Brisbane's GOMA

Photo: GOMA interior (c) Jacqui Gibson. FWT Magazine.

Brisbane's James Street shopping precinct (c) Jacqui Gibson. FWT Magazine.

Photo: Brisbane’s James Street shopping precinct (c) Jacqui Gibson. FWT Magazine.


Need to replenish the summer wardrobe? Look no further than James Street. James Street is Brisbane’s trendy, tree-lined shopping precinct in Fortitude Valley. It’s home to more than 130 speciality stores, covering fashion, homewares, design, food, drink, health and beauty.

Three great fashion stores to poke your nose into include Sass & Bide (60 James Street), MIMCO (46 James Street) and (apparently one of Beyonce’s favs) Camilla (19 James Street).

When that tires you out, head to Chow House (Brizzy’s Best New Restaurant in 2014) for a refreshing Watermelon Kiss – a cucumber, watermelon and vodka cocktail. Find Chow House at 39 James Street.

Interior of Brisbane restaurant, Alfredos (c) Jacqui Gibson. FWT Magazine.

Photo: Interior of Brisbane restaurant, Alfredos (c) Jacqui Gibson. FWT Magazine.


I had doughnuts on my mind when I wandered off to Alfred and Constance Streets, a cluster of Fortitude Valley eateries and late-night bars about 10 minutes’ walk from James Street.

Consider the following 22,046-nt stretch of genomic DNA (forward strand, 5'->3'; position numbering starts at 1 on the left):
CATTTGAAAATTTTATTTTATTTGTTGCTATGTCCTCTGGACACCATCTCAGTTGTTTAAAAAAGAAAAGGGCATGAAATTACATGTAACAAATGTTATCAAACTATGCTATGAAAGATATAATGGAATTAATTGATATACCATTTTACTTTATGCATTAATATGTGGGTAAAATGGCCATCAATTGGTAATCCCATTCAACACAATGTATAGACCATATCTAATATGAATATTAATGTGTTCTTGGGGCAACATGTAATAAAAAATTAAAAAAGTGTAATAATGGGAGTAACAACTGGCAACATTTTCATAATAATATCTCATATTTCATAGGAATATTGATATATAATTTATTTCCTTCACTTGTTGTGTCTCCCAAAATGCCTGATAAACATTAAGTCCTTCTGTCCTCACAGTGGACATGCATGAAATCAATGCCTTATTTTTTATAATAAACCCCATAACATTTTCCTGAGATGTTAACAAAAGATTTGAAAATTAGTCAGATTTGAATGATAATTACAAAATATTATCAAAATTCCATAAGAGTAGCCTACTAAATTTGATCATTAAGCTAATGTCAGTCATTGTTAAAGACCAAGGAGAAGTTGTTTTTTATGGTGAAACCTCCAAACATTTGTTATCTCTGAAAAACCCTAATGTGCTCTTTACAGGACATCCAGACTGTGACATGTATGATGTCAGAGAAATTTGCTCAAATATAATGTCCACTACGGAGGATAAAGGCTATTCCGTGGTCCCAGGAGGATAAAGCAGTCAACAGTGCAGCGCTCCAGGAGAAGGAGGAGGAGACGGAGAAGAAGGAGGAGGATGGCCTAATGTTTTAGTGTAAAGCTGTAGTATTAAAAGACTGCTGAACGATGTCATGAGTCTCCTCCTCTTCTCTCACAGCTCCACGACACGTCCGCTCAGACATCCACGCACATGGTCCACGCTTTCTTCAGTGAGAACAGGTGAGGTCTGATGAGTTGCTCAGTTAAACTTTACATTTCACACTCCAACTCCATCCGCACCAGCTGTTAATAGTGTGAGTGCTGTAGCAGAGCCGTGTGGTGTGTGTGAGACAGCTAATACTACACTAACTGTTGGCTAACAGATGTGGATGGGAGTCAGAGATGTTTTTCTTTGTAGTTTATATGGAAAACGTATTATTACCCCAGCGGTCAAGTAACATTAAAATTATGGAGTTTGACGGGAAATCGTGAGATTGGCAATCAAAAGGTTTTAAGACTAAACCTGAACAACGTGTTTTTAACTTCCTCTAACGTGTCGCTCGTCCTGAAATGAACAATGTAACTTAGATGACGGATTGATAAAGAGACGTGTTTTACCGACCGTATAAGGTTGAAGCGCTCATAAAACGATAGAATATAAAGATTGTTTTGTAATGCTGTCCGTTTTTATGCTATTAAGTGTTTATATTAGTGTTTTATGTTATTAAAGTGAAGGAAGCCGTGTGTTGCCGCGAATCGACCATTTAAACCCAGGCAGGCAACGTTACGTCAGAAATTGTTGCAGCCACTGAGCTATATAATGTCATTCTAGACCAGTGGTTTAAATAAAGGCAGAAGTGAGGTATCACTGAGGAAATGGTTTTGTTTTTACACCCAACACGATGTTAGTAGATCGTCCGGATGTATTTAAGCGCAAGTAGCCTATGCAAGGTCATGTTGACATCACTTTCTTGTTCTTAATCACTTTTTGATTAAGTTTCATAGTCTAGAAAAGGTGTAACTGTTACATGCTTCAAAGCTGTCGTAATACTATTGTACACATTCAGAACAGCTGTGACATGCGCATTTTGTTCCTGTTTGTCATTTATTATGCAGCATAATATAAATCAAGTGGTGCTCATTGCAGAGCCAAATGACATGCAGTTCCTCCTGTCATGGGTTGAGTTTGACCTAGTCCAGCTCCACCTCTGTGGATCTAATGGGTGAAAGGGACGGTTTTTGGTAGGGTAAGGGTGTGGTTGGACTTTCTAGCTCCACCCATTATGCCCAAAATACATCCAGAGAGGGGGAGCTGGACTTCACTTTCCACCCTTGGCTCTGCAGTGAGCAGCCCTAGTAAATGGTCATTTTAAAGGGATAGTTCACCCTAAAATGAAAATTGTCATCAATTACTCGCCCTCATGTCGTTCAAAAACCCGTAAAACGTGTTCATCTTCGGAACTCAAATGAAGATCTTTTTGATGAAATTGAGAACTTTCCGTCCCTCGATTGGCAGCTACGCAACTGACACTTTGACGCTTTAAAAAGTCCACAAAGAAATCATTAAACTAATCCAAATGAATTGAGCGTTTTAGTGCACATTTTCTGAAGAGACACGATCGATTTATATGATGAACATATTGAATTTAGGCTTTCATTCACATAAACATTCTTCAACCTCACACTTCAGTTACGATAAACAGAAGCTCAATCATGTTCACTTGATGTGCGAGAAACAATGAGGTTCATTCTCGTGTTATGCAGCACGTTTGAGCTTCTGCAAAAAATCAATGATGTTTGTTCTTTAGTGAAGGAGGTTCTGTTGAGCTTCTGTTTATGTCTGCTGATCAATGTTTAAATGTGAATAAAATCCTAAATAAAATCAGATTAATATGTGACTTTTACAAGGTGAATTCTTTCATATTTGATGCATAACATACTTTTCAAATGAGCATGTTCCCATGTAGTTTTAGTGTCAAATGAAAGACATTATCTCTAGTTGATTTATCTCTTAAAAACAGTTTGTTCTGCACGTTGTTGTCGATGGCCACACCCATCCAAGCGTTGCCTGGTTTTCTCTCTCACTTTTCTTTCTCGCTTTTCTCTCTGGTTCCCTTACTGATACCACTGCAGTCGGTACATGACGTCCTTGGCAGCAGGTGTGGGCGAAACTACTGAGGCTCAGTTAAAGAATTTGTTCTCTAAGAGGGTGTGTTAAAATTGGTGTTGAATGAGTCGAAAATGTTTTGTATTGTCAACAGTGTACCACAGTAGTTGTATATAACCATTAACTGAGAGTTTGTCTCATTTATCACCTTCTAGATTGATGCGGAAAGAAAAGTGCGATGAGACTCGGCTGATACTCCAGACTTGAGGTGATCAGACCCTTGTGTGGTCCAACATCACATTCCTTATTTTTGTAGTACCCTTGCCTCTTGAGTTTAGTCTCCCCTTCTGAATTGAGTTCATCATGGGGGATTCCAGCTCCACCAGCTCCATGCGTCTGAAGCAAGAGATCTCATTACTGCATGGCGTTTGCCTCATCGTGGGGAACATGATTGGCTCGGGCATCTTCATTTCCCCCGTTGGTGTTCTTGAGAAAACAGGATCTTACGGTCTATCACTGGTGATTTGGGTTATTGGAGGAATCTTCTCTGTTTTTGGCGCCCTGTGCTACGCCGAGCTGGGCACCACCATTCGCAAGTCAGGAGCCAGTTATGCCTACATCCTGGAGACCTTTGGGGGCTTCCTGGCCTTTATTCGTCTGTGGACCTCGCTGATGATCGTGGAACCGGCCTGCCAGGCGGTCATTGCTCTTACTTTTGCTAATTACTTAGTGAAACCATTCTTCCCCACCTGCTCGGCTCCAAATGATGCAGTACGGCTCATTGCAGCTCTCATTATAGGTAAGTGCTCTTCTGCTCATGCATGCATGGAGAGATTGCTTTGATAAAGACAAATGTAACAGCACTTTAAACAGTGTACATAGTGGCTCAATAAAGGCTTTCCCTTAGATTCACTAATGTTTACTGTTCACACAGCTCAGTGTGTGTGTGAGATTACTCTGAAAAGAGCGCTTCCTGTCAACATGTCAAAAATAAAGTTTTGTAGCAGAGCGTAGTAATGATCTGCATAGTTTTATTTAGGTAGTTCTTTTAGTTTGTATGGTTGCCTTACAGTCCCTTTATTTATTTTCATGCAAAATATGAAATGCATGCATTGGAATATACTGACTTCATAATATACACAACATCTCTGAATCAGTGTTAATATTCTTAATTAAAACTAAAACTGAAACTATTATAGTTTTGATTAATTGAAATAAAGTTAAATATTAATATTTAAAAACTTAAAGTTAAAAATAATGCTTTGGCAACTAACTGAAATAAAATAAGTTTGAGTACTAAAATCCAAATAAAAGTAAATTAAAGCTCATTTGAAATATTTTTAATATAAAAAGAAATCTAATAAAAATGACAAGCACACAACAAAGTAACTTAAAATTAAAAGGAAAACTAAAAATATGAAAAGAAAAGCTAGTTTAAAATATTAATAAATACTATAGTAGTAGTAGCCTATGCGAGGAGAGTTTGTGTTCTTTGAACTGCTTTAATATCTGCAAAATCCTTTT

Doughnuts of every persuasion are available from Doughnut Time’s hole-in-the-wall store. Right now, there are new limited edition donuts available for the season. Sue Me is a delicious coffee cream cheese filled option, topped with chocolate glaze, chocolate shavings and cocoa. Mmmm.

If you’re heading to Alfred & Constance later in the day, go to Kwan Brothers to sample their extensive range of large and small Asian share dishes or to Alfredo’s next door for pizza.

Of course, there’s also the three bars and late night dessert café that make up Alfred & Constance – a family of food and drink venues set in a couple of heritage Queenslanders. Open 7 days a week, this inner-city hot spot is definitely worth a visit.

Brisbane's Alfred & Constance

Photo: Brisbane’s Alfred & Constance (c) Jacqui Gibson. FWT Magazine.


These days many of us judge a city by the quality and range of its craft beer. And Brisbane undoubtedly stacks up if that’s your measure. From Newstead Brewing’s Two to the Valley India Pale Ale to the range of ales you’ll find at the Woolly Mammoth Alehouse, there’s plenty to delight the tastebuds.

There are plenty of places throughout the city to find your ideal craft brew. In Bulimba, try the Oxford. Across the water by ferry boat, there’s the Green Beacon in Teneriffe. Around the corner (a short walk from the Green Beacon), there’s Newstead Brewing, with the Woolly Mammoth a good Fortitude Valley option. The Archive Beer Boutique, in Brisbane’s West End, will take you back to where the city’s craft beer scene reportedly began a little more than five years ago.

Brisbane, Australia (c) Choose Brisbane. FWT Magazine.

Photo: Brisbane, Australia (c) Choose Brisbane. FWT Magazine.